Regenerative medicine: Noodle gels for cells

Journal name:
Nature Materials
Volume:
9,
Pages:
535–536
Year published:
DOI:
doi:10.1038/nmat2789

Heating and cooling of peptide amphiphile suspensions converts disorganized nanofibres into liquid-crystalline nanofibre bundles that gel on addition of salts. The noodle-shaped strings of gel can entrap and align cells.

At a glance

Figures

  1. A schematic of cell growth on synthetic engineered scaffolds made by different routes.
    Figure 1: A schematic of cell growth on synthetic engineered scaffolds made by different routes.

    a, An implantable scaffold with microporous aligned tubes in which cells orient randomly within tubes as a result of the large size of the void. b, An electrospun scaffold with aligned nanofibres in which cells adhere to the outside of the scaffold but cannot penetrate because of the small mesh size. c, An aligned nanofibre gel scaffold where cells are incorporated within the scaffold directly. The magnification shows a single cell aligned on a string (the arrow indicates alignment direction).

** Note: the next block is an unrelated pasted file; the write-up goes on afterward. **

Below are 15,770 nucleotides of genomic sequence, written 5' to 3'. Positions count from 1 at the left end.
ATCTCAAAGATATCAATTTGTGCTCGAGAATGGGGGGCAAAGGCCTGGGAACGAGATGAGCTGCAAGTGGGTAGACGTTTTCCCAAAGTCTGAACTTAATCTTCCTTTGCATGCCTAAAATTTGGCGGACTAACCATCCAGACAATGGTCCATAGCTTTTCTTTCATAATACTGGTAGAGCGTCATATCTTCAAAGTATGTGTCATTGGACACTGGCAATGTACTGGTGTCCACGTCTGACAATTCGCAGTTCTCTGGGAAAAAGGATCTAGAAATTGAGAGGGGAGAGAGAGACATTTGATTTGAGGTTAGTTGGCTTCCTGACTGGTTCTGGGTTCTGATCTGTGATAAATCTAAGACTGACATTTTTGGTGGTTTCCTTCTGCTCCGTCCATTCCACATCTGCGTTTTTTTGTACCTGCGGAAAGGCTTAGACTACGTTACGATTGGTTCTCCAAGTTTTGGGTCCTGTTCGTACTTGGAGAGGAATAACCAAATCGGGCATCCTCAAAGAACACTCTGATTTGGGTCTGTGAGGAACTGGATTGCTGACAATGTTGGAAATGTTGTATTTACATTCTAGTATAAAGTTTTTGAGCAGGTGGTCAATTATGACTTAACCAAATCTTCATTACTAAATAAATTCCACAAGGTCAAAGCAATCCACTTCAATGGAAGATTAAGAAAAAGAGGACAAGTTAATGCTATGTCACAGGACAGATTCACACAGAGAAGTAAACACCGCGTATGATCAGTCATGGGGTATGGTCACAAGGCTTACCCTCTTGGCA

2. A schematic of the thermal process to form liquid-crystalline nanofibre bundles.
    Figure 2: A schematic of the thermal process to form liquid-crystalline nanofibre bundles.

    a–c, Randomly oriented individual nanofibres (a) assemble into plaque-like plates (b) on heating. Cooling of the plates results in the formation of an aligned liquid-crystalline phase of nanofibre bundles (c).

References

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Author information

Affiliations

  1. Timothy J. Deming is in the Department of Bioengineering, 5121 Engineering 5, University of California, Los Angeles, California 90095, USA.
    demingt@seas.ucla.edu

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